VolkerHighways installs eco-friendly plastic kerbs for Wokingham Borough Council

On behalf of Wokingham Borough Council, VolkerHighways has installed plastic kerbs made from recycled materials as part of a trial on a new cycleway in and out of Wokingham town centre.

VH plastic kerbs for Wokingham Borough Council_web2.jpg
VH plastic kerbs for Wokingham Borough Council_web.jpg

Work along London Road in Wokingham is nearing completion, with residents now able to cycle into the centre of town from the Coppid Beech roundabout/A329M interchange. The route, travelling out of town, is due for completion within the next month. Once this is finished, the road will be resurfaced overnight during the autumn to minimise disruption to residents.

VolkerHighways has been working with Wokingham Borough Council to trial more eco-friendly options on the roads. Using plastic kerbs reduces the amount of carbon produced in manufacturing, transport and construction by about 40 percent, compared to concrete kerbing.

Plastic kerbing, which looks almost identical to concrete kerbs, contains about 88 percent recycled material and is cut with hand tools so, unlike concrete, it does not create crystalline silica dust. As the kerbs weigh less than traditional materials, it also reduces handling injury risks, and can be installed without the need for mechanical equipment.

The plastic kerbs will be trialled on London Road, as well as other high-use roads. The kerbs will be monitored over a period of time to assess performance, resilience and environmental benefits. The council may also look to trial them in other areas, such as drop kerbs.

Alistair Thompson, managing director of VolkerHighways, said: “It’s great to work with a forward-thinking council that’s focused on meeting environmental targets.  We’ll be working closely with the council to assess the viability of a wider roll out of this new eco-friendly material.”

Cllr Pauline Jorgensen, executive member for highways and transport, said: “We’re already seeing people take advantage of the route into Wokingham from the Coppid Beech roundabout. We continue to try and innovate where we can on the highways, and these plastic kerb trials are another example of a greener solution by effectively using recycled materials.”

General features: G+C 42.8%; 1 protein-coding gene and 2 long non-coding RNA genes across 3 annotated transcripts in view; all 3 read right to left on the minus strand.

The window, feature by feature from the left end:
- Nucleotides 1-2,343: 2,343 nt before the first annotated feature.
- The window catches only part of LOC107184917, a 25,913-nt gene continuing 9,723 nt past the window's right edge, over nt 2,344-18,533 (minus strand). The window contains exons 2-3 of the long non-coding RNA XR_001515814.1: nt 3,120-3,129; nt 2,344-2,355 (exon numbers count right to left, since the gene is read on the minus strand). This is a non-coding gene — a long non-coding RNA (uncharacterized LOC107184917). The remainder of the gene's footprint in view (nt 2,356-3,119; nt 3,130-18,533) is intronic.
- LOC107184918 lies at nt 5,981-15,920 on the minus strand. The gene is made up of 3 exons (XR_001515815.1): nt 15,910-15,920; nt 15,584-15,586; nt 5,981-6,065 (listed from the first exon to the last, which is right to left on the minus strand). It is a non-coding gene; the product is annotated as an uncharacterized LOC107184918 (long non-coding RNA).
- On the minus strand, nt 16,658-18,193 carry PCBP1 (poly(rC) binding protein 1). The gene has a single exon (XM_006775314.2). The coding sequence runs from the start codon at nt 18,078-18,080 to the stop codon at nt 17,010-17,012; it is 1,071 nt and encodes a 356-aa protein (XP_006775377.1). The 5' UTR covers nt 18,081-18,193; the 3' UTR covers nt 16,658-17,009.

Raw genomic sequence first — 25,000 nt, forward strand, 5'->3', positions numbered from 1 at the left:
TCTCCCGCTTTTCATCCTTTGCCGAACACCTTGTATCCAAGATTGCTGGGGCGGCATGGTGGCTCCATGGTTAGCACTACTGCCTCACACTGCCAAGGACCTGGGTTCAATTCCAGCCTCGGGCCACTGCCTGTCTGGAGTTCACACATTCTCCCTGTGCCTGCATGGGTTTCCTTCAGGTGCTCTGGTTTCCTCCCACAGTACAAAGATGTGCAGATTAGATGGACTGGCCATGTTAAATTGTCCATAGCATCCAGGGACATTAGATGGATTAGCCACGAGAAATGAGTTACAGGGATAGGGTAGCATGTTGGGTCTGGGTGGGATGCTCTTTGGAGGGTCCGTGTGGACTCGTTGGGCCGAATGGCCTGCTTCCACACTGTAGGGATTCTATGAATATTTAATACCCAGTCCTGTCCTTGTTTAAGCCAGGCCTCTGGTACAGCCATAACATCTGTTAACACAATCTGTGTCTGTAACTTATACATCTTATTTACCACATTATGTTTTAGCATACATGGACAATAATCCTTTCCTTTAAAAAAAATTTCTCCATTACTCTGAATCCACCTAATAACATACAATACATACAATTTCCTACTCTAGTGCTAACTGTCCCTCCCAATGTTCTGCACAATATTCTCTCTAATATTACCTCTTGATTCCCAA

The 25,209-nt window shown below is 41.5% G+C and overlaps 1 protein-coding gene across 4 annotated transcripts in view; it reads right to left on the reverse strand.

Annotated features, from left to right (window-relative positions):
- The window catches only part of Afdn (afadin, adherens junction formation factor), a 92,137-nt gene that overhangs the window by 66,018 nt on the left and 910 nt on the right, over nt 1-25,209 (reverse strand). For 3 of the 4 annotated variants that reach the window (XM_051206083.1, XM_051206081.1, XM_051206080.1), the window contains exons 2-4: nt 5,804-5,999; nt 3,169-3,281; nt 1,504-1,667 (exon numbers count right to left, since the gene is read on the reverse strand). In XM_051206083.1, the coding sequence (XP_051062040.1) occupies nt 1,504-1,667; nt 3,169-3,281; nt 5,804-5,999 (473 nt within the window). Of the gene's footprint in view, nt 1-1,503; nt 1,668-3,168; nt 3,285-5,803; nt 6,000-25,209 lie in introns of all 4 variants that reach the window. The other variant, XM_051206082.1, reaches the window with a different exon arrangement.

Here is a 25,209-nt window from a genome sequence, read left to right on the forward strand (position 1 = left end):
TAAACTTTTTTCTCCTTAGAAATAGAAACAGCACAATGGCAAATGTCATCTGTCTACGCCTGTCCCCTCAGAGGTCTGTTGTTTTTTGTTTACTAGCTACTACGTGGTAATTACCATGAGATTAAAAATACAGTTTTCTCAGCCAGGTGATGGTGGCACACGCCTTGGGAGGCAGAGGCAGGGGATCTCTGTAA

Cllr Gregor Murray, executive member for climate emergency, said: “Trials such as this are an important step as we continue to drive our carbon footprint down and be a carbon neutral borough by 2030. Providing cycling infrastructure, such as this, helps achieve this goal too, by making it easier for people to get out of their cars and into town easily by bike.”

Providing residents with the infrastructure to make more sustainable transport choices is vital in the council's efforts to reach carbon neutrality by 2030. The aim is to save residents money, improve their health, reduce congestion and improve air quality.

Once work on London Road is completed, the new route links Newbury, Reading, Wokingham, Bracknell and Ascot – forming a new National Cycle Route (NCN422). It will fulfil Wokingham Borough Council’s commitment to provide a portion of the new national cycle route between Reading and Windsor Great Park.


Picture caption: (L-R) Cllr Gregor Murray, Cllr Pauline Jorgensen, Adrian Spencer (operations manager, VolkerHighways), Steve Palmer (project manager, Wokingham Borough Council Highways)